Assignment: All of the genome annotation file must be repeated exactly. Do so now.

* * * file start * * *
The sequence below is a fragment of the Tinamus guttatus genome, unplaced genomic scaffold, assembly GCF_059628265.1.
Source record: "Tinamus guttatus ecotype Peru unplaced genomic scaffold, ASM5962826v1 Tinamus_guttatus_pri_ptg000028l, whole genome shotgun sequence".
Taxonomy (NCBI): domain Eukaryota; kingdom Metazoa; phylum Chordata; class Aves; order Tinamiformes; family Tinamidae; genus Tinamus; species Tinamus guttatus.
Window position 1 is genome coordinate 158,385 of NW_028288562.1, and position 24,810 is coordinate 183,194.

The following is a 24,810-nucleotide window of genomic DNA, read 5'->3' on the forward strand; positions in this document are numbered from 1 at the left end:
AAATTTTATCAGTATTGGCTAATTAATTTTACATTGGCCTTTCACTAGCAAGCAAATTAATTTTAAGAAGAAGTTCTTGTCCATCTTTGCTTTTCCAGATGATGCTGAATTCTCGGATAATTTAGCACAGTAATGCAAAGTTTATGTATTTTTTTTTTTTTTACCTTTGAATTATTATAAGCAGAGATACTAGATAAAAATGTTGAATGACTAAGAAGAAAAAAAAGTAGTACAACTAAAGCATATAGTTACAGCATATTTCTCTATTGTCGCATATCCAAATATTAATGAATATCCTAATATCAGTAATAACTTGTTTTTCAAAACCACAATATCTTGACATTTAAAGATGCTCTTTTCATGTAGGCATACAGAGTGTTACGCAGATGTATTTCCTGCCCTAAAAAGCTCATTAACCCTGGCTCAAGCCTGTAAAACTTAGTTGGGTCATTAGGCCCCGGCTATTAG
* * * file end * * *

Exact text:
The sequence below is a fragment of the Tinamus guttatus genome, unplaced genomic scaffold, assembly GCF_059628265.1.
Source record: "Tinamus guttatus ecotype Peru unplaced genomic scaffold, ASM5962826v1 Tinamus_guttatus_pri_ptg000028l, whole genome shotgun sequence".
Taxonomy (NCBI): domain Eukaryota; kingdom Metazoa; phylum Chordata; class Aves; order Tinamiformes; family Tinamidae; genus Tinamus; species Tinamus guttatus.
Window position 1 is genome coordinate 158,385 of NW_028288562.1, and position 24,810 is coordinate 183,194.

The following is a 24,810-nucleotide window of genomic DNA, read 5'->3' on the forward strand; positions in this document are numbered from 1 at the left end:
AAATTTTATCAGTATTGGCTAATTAATTTTACATTGGCCTTTCACTAGCAAGCAAATTAATTTTAAGAAGAAGTTCTTGTCCATCTTTGCTTTTCCAGATGATGCTGAATTCTCGGATAATTTAGCACAGTAATGCAAAGTTTATGTATTTTTTTTTTTTTTACCTTTGAATTATTATAAGCAGAGATACTAGATAAAAATGTTGAATGACTAAGAAGAAAAAAAAGTAGTACAACTAAAGCATATAGTTACAGCATATTTCTCTATTGTCGCATATCCAAATATTAATGAATATCCTAATATCAGTAATAACTTGTTTTTCAAAACCACAATATCTTGACATTTAAAGATGCTCTTTTCATGTAGGCATACAGAGTGTTACGCAGATGTATTTCCTGCCCTAAAAAGCTCATTAACCCTGGCTCAAGCCTGTAAAACTTAGTTGGGTCATTAGGCCCCGGCTATTAG